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Published on January 7, 2008

Author: Connor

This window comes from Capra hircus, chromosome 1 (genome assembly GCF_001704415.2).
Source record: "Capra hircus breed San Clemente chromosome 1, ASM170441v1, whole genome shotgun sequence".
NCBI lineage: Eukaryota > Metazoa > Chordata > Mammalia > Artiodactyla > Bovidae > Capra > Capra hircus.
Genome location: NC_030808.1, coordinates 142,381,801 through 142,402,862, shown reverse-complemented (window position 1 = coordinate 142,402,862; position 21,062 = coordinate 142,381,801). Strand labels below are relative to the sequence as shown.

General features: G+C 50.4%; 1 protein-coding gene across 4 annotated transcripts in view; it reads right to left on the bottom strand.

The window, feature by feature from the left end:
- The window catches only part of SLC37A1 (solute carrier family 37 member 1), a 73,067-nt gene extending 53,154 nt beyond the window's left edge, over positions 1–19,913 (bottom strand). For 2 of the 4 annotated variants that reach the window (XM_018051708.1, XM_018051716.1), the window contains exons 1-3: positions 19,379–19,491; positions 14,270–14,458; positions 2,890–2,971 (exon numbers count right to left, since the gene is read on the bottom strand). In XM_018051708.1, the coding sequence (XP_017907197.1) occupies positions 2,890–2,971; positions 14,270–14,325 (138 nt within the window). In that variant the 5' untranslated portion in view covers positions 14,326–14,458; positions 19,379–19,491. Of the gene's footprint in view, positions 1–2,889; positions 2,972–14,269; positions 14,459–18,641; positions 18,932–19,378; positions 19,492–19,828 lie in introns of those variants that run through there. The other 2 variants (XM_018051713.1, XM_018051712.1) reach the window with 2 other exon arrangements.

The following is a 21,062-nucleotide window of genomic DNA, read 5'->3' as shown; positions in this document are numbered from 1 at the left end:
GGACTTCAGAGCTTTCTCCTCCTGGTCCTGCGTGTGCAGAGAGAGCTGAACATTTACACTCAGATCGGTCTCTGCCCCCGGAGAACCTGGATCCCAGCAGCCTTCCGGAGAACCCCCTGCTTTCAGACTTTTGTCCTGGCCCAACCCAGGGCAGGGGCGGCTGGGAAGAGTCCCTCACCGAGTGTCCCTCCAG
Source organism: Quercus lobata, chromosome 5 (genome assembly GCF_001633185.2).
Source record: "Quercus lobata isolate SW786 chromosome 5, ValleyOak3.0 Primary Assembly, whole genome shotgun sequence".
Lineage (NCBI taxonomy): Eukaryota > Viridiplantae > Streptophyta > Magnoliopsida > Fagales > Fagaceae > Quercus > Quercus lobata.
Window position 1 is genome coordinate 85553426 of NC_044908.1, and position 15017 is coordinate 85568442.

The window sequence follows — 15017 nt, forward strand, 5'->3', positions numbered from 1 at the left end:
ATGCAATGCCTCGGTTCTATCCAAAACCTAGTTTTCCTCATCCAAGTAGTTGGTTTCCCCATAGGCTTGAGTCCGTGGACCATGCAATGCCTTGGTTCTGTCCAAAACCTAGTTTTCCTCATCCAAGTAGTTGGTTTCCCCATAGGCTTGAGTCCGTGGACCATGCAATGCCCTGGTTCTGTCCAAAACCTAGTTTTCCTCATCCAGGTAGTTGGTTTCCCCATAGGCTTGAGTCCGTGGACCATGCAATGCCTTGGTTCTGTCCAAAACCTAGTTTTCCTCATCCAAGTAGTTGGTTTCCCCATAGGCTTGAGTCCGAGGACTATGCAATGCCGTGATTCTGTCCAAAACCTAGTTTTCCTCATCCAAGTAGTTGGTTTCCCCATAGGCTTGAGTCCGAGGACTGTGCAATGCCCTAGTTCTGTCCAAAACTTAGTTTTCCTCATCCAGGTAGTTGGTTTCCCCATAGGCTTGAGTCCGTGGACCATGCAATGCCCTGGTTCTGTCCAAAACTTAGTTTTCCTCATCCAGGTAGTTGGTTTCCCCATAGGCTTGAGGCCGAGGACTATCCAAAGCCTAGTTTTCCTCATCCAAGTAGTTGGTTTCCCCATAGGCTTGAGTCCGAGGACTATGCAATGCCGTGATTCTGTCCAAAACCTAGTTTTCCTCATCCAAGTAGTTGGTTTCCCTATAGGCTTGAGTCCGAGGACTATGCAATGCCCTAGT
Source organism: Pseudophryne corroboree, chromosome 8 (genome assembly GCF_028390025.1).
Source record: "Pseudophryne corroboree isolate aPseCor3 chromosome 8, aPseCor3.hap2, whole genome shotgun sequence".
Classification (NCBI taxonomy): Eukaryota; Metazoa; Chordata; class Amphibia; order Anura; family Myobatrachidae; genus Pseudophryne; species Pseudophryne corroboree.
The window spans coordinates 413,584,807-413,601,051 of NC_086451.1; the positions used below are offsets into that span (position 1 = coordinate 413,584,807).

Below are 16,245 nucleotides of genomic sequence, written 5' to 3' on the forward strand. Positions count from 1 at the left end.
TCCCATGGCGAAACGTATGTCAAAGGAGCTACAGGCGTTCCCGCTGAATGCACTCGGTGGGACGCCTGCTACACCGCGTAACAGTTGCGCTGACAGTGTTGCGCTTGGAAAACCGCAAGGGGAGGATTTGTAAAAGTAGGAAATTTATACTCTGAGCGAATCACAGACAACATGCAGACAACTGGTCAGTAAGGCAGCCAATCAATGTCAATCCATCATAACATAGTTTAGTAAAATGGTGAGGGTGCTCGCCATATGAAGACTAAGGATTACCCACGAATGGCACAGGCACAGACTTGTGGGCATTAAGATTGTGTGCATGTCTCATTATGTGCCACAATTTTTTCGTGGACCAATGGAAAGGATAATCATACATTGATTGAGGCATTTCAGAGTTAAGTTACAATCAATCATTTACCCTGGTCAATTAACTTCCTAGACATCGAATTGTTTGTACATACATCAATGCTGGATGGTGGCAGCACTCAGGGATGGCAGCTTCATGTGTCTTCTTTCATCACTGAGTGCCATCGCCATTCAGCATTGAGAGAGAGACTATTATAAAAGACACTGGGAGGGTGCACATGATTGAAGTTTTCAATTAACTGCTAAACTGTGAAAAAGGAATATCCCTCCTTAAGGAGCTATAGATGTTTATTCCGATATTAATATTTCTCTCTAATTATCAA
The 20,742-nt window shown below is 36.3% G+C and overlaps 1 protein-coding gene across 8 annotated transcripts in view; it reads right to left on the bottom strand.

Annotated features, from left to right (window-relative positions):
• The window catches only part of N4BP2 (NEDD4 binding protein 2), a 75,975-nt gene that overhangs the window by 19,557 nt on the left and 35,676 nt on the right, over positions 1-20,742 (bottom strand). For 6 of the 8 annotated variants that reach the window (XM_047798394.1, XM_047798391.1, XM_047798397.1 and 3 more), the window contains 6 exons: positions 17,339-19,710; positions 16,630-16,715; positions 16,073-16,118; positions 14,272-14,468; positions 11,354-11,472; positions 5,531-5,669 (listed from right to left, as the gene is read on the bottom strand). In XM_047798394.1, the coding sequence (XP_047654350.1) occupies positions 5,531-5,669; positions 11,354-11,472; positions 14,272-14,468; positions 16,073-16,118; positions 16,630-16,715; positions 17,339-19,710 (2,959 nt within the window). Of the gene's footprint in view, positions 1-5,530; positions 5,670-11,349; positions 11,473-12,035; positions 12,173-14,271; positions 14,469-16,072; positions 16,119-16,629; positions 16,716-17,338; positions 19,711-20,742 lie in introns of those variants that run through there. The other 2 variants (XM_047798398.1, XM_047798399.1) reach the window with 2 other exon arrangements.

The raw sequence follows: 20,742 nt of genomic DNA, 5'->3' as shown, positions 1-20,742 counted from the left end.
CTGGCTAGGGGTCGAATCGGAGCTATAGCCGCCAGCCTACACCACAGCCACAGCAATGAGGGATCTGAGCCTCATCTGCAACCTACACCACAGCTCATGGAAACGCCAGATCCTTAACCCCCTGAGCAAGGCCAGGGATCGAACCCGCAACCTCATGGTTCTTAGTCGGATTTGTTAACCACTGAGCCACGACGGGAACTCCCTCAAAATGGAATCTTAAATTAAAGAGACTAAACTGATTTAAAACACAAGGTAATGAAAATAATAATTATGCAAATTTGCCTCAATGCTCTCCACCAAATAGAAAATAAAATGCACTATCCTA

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Strengthening interpretative research through the use of complementary data sources in corpus-based spoken discourse analysis :  Strengthening interpretative research through the use of complementary data sources in corpus-based spoken discourse analysis Fiona Farr University of Limerick Outline:  Outline Background Methodological concerns with qualitative discourse analysis Data description Analysis and results Discussion Background:  Background Examination of feedback interactions in post TP dyadic interactions on an MA in ELT programme. Focus on perceptions of the participants and deconstruction of the communication Pragmatically sensitive encounter – introspection and criticism being prime aims Action research project to examine professional practice and change when/if appropriate How best to uncover and interpret the complexity of the situation? What data? What procedures? What methodology? Methodological Issues:  Methodological Issues Paradigmatic differentiation between quantitative and qualitative (Nunan 1992, Gall, Borg, and Gall 1996, Denzin and Lincoln 2000, Holliday 2002).   Qualitative researchers see themselves as,  ‘ participants in the situations they investigate, and assert that their values and beliefs are multiply involved in choosing what to research, how to research it, and how to represent and to use their findings. They maintain that there are differing versions of truth and reality, depending on perspective, that experience cannot be understood by breaking it up into pieces […] An in-depth, inter-subjective understanding of a particular situation is the desired outcome of their work.’ (Edge and Richards 1998:336)   Issues with Qualitative DA Research:  Issues with Qualitative DA Research Localised ► danger of overgeneralisation or missing significant happenings Partial solution: discourse based corpus approach ‘Broadly, corpus linguistics may be performed in two ways: quantitative and qualitative. The quantitative approach usually looks for the largest corpus possible […..] from as wide a range of sources as possible. These data are then analysed computationally and […] tell the discourse analyst about the frequency of occurrence of words, phrases, collocations or structures. […] But for the discourse analyst, statistical facts raise the question “Why?”, and the answers can only be found by looking at the contexts of the texts in the corpus. Discourse analysts, therefore, work with corpora in a qualitative way.’ (McCarthy, Matthiessen, and Slade 2002:70)  Slide6:  2. Descriptive Issues a. ‘Descriptive validity’ (Maxwell 1992), ‘credibility’ (Edge and Richards 1998) b. Observer’s Paradox (Labov 1972) c. Recapturing context in transcription (Cook 1990, Maxwell 1992, Widdowson 1995, McCarthy 1998) Slide7:  3. Interpretative Issues Credible interpretation involves the cognitive uncovering of the conscious and subconscious intentions, beliefs, concepts, and values of the participants. Problems: - human-related concepts difficult to interpret objectively or consistently (Yule 1996, Jaworski and Coupland 1999) - underlying enigma and inevitable ambiguities of interpreting motives for human actions (Wertsch 1998) Slide8:  Schegloff (1992:128) poses the following questions:   1.   How can we show that what is so loomingly relevant for us (as competent members of a society or as professional social scientists) was relevant for the parties to the interaction we are examining, and thereby arguably implicated in their production of the details of that interaction? 2.   How can we show that what seems inescapably relevant, both to us and the participants, about the “context” of the interaction is demonstrably consequential for some specifiable aspect of the interaction? Slide9:  Possible solutions: Analyst is also member of the community under examination (Labov and Fanshal 1977) Emic perspective, insider’s view through elicitation from the participants, e.g. questionnaires, notes, think aloud protocol (Patton 1990, Lazaraton 2003) Participant researcher paradigm (Morrow and Schocker 1993, Freeman 1996) Data Description:  Data Description Trainee reflective diaries – undirected accounts of TP and feedback experiences Pre-TP feedback questionnaires to establish any predispositions and preconceptions about TP feedback Audio-recordings transcribed into the POTTI corpus Post-feedback questionnaires (trainer and trainee) The POTTI Corpus:  The POTTI Corpus Trainer and Trainee Questionnaires:  Trainer and Trainee Questionnaires Background information How they felt during and after feedback Rate the feedback positively or negatively (scale) Particular aspects that informed these ratings Trainees react to a number of statements Trainers detail their approach, aims, and how they feel the feedback was received The Analysis :  The Analysis 1. General analysis: frequency, keywords and clusters. Participation and interactivity.   Detailed analysis of personal pronouns, vocatives, validating and cathartic words, listenership (response tokens, overlaps and interruptions), modality and hypotheticality   2. Analysis of questionnaire results to establish ratings and perceptions of the feedback sessions   3. Combining corpus and questionnaire data (triangulation) Combining Corpus and Questionnaires:  Combining Corpus and Questionnaires Creation of a Positive Corpus and a Negative Corpus based on the ratings of participants. Relative analysis of the PC and the NC to determine convergence and divergence in the specific areas examined in the general analysis (participation and interactivity, word frequency, response tokens, modality and hypotheticality). Results: Participation and Interactivity :  Results: Participation and Interactivity Very little difference in the quantity or distribution of talk in both corpora: NC = 64.27% : 35.73% PC = 62.49% : 37.51% Very little difference in the relative mean utt length: Trainers: NC = 15.52, PC = 18.85 Trainees: NC = 8.73, PC = 11.39 Relative margin between trainer and trainee utt length: NC = 6.79 words, PC = 7.46 words Results: Frequency:  Results: Frequency Common core of 41 of top 50 most frequent words Of those 41, 11 show more than 10% difference in frequency use in one corpus: More frequent words in PC: that, of, were, at, it’s, be, know, think, would More frequent words in the NC: they, so, this, because 9 words exclusive to each corpus in the top 50 frequency list: See Table 3. Results: Response Tokens:  Results: Response Tokens Minimal and non-minimal response tokens: - overall divergent frequencies - specific differences in frequencies of right, oh, ah Results: Modality and Hypotheticality:  Results: Modality and Hypotheticality NC: significantly higher frequencies of should and need PC: significantly higher frequencies of would and could No significant differences in hypothetical if structure frequencies. More adjectives, adverbs, and nouns with hypothetical meaning occur in the PC e.g. probably, perhaps, possibly.